How to learn Econometrics / how to do well in EC3304, part 2
All these are learnt from my detractor who posted those comments...
1. Complete proofs.

2. Learn the individual parts and then bring them all together.

3. Practise the problem sets.

4. Understanding truly, and real learning is better than getting the form right - i.e. don't do my performance method; use his real learning method.

5. Know your lecturer. In this case, he got this one right.

The fact of the matter remains that mathematics has taken hold of the social sciences and will not let go, and that is something that we have to deal with. At the same time, I will not hesitate to point out that my other humanities and social sciences skills far surpass my opponents (and this particular opponent in particular).

In terms of studying, academics: I am an Economist.

I consider myself a historian as well, and in fact, an educated person in general.

And as a former arts person, and a student from the Faculty of Arts and Social Sciences


I feel a certain academic distaste when people outside my discipline attempt to reform it in ways that they see fit.

Economics always has the human factor. As Akerloff said, I believe and paraphrase: if in real life people are irrational, stupid and silly, then why do we stick to our assumptions that they are rational beings?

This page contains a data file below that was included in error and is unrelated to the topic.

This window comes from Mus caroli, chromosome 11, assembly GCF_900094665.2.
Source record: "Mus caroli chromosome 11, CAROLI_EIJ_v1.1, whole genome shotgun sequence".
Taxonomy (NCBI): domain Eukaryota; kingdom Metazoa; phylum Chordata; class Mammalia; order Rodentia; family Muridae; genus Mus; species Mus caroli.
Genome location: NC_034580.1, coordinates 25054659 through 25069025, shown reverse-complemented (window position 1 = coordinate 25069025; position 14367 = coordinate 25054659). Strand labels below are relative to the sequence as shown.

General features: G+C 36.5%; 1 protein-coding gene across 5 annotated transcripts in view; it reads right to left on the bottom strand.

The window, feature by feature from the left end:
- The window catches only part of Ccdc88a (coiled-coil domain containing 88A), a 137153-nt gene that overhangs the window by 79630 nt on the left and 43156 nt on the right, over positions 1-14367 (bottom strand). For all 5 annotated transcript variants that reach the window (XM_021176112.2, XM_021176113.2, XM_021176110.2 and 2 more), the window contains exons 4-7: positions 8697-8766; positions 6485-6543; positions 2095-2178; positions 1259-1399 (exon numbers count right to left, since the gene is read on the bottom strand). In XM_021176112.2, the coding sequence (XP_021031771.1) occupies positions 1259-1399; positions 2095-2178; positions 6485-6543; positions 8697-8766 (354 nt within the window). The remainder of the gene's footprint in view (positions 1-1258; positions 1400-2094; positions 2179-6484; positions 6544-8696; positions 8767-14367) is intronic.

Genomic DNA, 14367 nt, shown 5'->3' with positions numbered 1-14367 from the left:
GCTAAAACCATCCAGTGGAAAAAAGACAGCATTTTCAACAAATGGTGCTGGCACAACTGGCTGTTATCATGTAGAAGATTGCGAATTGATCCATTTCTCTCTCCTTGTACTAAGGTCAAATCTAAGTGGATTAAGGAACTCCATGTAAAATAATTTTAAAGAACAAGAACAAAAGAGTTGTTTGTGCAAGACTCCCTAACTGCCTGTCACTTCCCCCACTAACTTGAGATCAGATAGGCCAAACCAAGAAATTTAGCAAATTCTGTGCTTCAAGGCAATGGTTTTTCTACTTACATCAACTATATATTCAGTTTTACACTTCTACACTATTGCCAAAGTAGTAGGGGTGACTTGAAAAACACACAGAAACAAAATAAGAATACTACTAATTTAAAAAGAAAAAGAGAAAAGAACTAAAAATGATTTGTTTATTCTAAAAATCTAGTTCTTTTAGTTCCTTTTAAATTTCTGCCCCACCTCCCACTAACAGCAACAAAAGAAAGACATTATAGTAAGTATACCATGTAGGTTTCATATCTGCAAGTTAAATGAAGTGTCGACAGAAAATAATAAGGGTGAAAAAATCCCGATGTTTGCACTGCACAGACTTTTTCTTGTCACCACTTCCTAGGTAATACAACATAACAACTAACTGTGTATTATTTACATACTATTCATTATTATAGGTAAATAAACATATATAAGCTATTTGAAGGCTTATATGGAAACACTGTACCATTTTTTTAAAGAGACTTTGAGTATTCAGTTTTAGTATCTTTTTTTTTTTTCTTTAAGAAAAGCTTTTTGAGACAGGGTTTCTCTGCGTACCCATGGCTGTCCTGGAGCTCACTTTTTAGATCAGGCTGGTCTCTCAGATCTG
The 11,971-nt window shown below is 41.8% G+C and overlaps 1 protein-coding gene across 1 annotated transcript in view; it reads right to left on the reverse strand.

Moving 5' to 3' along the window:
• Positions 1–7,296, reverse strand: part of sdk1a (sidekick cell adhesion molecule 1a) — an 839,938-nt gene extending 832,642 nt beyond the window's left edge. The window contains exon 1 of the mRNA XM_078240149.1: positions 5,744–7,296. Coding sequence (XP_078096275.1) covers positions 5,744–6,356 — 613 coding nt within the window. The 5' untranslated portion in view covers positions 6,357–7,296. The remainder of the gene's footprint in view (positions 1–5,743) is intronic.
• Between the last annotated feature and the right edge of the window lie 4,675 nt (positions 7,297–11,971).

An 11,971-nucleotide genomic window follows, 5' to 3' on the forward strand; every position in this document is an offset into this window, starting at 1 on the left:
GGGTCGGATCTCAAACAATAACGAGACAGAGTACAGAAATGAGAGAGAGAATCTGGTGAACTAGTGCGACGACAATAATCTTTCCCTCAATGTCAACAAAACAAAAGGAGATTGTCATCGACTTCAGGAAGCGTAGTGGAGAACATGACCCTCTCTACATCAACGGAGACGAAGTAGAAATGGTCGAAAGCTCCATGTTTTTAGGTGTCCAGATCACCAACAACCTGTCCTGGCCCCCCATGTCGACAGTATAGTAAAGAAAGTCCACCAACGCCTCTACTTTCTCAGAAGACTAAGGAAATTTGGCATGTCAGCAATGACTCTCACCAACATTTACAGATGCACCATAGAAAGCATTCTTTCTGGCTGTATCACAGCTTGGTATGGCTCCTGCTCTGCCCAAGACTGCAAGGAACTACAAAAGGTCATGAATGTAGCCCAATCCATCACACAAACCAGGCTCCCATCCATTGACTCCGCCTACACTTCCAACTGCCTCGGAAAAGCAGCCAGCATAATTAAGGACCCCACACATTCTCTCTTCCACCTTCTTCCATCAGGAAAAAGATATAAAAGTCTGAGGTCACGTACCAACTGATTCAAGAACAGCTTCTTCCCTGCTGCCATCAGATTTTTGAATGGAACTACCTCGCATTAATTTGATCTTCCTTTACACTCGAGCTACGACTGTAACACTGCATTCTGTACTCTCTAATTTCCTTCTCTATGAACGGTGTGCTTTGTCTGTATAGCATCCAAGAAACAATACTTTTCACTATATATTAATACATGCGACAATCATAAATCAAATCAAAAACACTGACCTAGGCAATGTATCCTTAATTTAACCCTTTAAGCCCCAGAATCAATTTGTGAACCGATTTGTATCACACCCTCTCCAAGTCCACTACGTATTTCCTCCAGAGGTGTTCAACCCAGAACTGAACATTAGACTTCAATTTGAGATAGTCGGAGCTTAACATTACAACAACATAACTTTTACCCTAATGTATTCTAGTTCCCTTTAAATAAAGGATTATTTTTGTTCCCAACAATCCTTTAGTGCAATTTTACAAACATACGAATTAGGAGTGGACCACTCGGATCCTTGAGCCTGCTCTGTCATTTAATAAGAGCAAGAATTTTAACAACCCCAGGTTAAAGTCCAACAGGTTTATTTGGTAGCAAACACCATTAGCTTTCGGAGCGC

Because it makes the math easier. I say. Because we are slaves to the math as psychological and sociological answers are not mathematical enough, especially to my detractor DF.

I feel that it is far more productive in arts terms if we can consider Shakespeare's "neither a borrower or lender be" and ask why an economist would disagree.

Not what the stupid proof for some formulae is, when I can look that up in a book and besides I was among the best statisticians in NUS until that upstart, false economist, real mathematician, friend and good colleague DF popped along. And, also, until the mathematicians changed the rules beyond the scope of economics, for what is a Euclidean norm but a mathematical concept for distance, whereas linear regression regresses, as it were, to demand and supply and other beautiful academic things where I reside. That's the point.

Anything that interests me!